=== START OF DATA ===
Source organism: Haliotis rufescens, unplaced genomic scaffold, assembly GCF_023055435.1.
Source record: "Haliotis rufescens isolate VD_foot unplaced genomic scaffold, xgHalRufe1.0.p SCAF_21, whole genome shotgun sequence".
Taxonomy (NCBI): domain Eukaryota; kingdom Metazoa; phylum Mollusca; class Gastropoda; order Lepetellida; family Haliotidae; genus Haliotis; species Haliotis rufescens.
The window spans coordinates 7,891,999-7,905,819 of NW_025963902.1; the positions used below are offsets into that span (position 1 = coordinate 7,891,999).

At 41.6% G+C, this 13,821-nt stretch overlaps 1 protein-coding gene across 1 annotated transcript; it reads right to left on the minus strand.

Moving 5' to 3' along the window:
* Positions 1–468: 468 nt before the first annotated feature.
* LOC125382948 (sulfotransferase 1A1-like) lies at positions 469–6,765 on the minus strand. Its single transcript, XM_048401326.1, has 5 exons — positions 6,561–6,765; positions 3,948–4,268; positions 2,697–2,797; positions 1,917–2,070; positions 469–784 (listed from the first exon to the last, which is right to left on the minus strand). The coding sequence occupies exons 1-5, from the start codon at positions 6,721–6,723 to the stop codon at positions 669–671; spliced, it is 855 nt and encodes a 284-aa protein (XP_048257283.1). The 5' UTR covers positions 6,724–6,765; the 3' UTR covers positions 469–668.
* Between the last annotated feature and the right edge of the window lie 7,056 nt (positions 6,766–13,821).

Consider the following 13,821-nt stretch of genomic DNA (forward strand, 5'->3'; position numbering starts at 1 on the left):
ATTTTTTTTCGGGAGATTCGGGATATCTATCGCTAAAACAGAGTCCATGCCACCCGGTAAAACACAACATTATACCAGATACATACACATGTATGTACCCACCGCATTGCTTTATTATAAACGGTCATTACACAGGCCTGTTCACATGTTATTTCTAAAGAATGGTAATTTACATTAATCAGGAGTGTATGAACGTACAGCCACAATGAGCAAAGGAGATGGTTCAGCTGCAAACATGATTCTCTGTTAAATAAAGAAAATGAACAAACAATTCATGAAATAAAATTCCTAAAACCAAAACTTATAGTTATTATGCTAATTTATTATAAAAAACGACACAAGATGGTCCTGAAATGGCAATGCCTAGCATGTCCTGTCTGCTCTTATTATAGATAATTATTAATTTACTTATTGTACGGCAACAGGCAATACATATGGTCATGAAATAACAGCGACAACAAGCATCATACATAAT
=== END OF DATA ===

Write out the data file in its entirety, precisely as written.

Source organism: Haliotis rufescens, unplaced genomic scaffold, assembly GCF_023055435.1.
Source record: "Haliotis rufescens isolate VD_foot unplaced genomic scaffold, xgHalRufe1.0.p SCAF_21, whole genome shotgun sequence".
Taxonomy (NCBI): domain Eukaryota; kingdom Metazoa; phylum Mollusca; class Gastropoda; order Lepetellida; family Haliotidae; genus Haliotis; species Haliotis rufescens.
The window spans coordinates 7,891,999-7,905,819 of NW_025963902.1; the positions used below are offsets into that span (position 1 = coordinate 7,891,999).

At 41.6% G+C, this 13,821-nt stretch overlaps 1 protein-coding gene across 1 annotated transcript; it reads right to left on the minus strand.

Moving 5' to 3' along the window:
* Positions 1–468: 468 nt before the first annotated feature.
* LOC125382948 (sulfotransferase 1A1-like) lies at positions 469–6,765 on the minus strand. Its single transcript, XM_048401326.1, has 5 exons — positions 6,561–6,765; positions 3,948–4,268; positions 2,697–2,797; positions 1,917–2,070; positions 469–784 (listed from the first exon to the last, which is right to left on the minus strand). The coding sequence occupies exons 1-5, from the start codon at positions 6,721–6,723 to the stop codon at positions 669–671; spliced, it is 855 nt and encodes a 284-aa protein (XP_048257283.1). The 5' UTR covers positions 6,724–6,765; the 3' UTR covers positions 469–668.
* Between the last annotated feature and the right edge of the window lie 7,056 nt (positions 6,766–13,821).

Consider the following 13,821-nt stretch of genomic DNA (forward strand, 5'->3'; position numbering starts at 1 on the left):
ATTTTTTTTCGGGAGATTCGGGATATCTATCGCTAAAACAGAGTCCATGCCACCCGGTAAAACACAACATTATACCAGATACATACACATGTATGTACCCACCGCATTGCTTTATTATAAACGGTCATTACACAGGCCTGTTCACATGTTATTTCTAAAGAATGGTAATTTACATTAATCAGGAGTGTATGAACGTACAGCCACAATGAGCAAAGGAGATGGTTCAGCTGCAAACATGATTCTCTGTTAAATAAAGAAAATGAACAAACAATTCATGAAATAAAATTCCTAAAACCAAAACTTATAGTTATTATGCTAATTTATTATAAAAAACGACACAAGATGGTCCTGAAATGGCAATGCCTAGCATGTCCTGTCTGCTCTTATTATAGATAATTATTAATTTACTTATTGTACGGCAACAGGCAATACATATGGTCATGAAATAACAGCGACAACAAGCATCATACATAAT